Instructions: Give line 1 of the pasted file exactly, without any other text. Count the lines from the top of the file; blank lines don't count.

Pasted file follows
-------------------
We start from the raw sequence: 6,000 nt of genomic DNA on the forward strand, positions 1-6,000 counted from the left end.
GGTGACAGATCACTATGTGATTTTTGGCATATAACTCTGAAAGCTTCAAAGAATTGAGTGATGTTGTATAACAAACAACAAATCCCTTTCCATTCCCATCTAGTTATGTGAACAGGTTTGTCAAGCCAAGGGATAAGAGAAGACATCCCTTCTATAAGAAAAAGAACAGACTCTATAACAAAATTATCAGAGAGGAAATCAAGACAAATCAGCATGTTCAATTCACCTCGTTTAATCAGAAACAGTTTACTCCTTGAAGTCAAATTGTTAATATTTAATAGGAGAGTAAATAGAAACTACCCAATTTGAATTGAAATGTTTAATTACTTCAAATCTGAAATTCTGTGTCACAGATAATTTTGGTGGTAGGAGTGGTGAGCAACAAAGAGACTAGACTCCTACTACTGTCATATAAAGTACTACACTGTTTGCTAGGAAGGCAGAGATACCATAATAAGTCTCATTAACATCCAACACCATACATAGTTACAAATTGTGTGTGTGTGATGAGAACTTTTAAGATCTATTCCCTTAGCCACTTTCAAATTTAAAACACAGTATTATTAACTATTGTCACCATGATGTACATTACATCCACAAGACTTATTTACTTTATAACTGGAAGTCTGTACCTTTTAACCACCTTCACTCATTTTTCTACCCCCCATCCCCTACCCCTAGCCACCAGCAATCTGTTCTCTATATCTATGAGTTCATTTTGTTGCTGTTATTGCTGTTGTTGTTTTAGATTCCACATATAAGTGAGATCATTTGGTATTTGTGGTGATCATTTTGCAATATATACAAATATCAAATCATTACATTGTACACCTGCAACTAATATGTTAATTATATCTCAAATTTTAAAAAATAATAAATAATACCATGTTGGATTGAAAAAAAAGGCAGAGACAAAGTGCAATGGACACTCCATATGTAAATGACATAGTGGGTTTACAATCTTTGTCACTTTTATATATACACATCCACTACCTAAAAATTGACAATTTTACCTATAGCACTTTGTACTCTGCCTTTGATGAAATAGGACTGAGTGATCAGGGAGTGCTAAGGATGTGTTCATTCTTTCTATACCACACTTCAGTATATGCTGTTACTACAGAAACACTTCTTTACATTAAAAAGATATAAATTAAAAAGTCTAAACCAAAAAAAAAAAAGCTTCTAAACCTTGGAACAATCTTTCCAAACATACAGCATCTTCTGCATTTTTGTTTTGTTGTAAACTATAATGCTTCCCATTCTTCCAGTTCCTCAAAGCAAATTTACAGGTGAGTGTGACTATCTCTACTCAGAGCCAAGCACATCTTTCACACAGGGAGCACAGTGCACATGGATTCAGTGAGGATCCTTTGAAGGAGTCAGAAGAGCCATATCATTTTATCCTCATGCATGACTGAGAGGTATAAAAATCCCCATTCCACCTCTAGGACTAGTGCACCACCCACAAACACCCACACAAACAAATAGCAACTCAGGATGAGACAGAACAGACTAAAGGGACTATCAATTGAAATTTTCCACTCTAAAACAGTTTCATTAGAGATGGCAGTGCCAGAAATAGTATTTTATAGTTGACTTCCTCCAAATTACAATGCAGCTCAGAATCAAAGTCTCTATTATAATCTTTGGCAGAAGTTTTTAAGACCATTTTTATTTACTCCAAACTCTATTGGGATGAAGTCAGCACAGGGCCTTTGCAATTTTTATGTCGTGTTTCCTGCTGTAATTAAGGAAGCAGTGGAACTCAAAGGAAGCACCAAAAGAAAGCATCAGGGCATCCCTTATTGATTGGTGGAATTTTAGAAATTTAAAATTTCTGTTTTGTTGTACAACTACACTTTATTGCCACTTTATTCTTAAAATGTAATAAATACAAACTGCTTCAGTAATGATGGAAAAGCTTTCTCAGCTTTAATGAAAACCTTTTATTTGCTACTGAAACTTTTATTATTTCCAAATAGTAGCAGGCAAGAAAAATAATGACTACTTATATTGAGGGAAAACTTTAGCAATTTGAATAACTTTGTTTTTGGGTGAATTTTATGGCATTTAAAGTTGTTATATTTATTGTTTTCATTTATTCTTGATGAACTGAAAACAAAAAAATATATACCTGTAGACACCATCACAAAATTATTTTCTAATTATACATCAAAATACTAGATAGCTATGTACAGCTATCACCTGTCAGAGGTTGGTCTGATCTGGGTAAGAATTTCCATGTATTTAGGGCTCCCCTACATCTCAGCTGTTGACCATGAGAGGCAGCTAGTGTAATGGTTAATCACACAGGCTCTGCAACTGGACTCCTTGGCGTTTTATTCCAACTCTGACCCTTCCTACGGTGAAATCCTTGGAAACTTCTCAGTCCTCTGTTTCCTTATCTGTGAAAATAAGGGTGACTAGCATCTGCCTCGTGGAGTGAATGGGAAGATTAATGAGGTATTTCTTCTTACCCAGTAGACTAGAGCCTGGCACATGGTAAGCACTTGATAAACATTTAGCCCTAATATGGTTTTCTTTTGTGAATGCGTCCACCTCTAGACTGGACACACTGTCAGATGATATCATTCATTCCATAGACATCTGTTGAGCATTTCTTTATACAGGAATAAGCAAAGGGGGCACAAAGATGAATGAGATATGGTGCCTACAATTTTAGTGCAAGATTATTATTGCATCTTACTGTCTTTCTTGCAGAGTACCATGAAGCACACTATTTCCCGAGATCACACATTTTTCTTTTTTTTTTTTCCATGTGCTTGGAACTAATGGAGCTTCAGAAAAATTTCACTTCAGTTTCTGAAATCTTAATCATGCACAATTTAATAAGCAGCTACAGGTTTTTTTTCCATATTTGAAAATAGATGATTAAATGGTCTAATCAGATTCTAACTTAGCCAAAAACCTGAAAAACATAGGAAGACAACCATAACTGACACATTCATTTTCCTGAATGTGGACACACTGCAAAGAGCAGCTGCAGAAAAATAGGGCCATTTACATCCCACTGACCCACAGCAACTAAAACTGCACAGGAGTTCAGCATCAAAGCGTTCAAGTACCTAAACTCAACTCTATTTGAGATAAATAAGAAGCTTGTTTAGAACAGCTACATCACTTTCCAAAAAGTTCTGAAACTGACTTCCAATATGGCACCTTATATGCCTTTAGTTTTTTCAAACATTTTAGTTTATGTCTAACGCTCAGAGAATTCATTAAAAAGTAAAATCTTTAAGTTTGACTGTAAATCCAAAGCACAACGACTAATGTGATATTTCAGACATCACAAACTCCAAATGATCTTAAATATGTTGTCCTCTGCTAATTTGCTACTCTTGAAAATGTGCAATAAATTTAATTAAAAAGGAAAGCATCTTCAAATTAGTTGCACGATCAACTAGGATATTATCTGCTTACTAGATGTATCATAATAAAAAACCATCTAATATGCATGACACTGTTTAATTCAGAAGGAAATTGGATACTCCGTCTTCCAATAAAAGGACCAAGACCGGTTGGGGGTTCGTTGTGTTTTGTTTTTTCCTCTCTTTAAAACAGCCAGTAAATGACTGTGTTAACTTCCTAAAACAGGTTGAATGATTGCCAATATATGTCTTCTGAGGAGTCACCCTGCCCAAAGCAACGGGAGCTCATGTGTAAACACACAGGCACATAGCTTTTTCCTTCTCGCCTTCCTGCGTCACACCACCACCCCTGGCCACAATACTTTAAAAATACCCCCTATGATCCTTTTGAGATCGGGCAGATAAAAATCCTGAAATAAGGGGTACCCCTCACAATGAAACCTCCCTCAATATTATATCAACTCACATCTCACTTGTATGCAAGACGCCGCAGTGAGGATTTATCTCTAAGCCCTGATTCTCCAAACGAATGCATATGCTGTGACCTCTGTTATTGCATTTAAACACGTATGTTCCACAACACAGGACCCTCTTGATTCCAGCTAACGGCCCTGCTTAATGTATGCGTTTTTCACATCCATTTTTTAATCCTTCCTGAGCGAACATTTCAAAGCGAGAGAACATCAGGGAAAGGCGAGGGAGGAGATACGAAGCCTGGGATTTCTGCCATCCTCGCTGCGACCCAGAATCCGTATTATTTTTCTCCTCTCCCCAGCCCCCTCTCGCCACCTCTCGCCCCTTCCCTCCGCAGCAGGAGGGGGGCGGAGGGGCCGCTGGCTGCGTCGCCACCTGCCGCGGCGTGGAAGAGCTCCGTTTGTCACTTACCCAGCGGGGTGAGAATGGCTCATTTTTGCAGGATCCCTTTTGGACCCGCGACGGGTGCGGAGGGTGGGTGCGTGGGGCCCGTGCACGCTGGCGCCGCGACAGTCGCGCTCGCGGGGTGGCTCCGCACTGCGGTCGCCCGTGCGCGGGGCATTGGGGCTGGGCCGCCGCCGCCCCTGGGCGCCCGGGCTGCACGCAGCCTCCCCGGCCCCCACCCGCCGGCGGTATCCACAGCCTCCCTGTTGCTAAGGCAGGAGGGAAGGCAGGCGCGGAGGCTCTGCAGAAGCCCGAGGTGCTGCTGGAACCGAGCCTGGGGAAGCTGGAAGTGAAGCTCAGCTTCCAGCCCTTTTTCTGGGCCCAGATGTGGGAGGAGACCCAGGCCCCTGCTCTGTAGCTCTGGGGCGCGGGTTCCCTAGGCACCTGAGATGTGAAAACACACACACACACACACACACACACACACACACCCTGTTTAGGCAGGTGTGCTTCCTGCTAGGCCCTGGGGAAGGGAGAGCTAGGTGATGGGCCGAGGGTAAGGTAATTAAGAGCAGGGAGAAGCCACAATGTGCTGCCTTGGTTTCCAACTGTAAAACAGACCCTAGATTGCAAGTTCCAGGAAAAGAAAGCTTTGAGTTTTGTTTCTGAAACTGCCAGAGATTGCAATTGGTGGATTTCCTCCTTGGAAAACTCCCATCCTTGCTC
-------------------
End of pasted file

We start from the raw sequence: 6,000 nt of genomic DNA on the forward strand, positions 1-6,000 counted from the left end.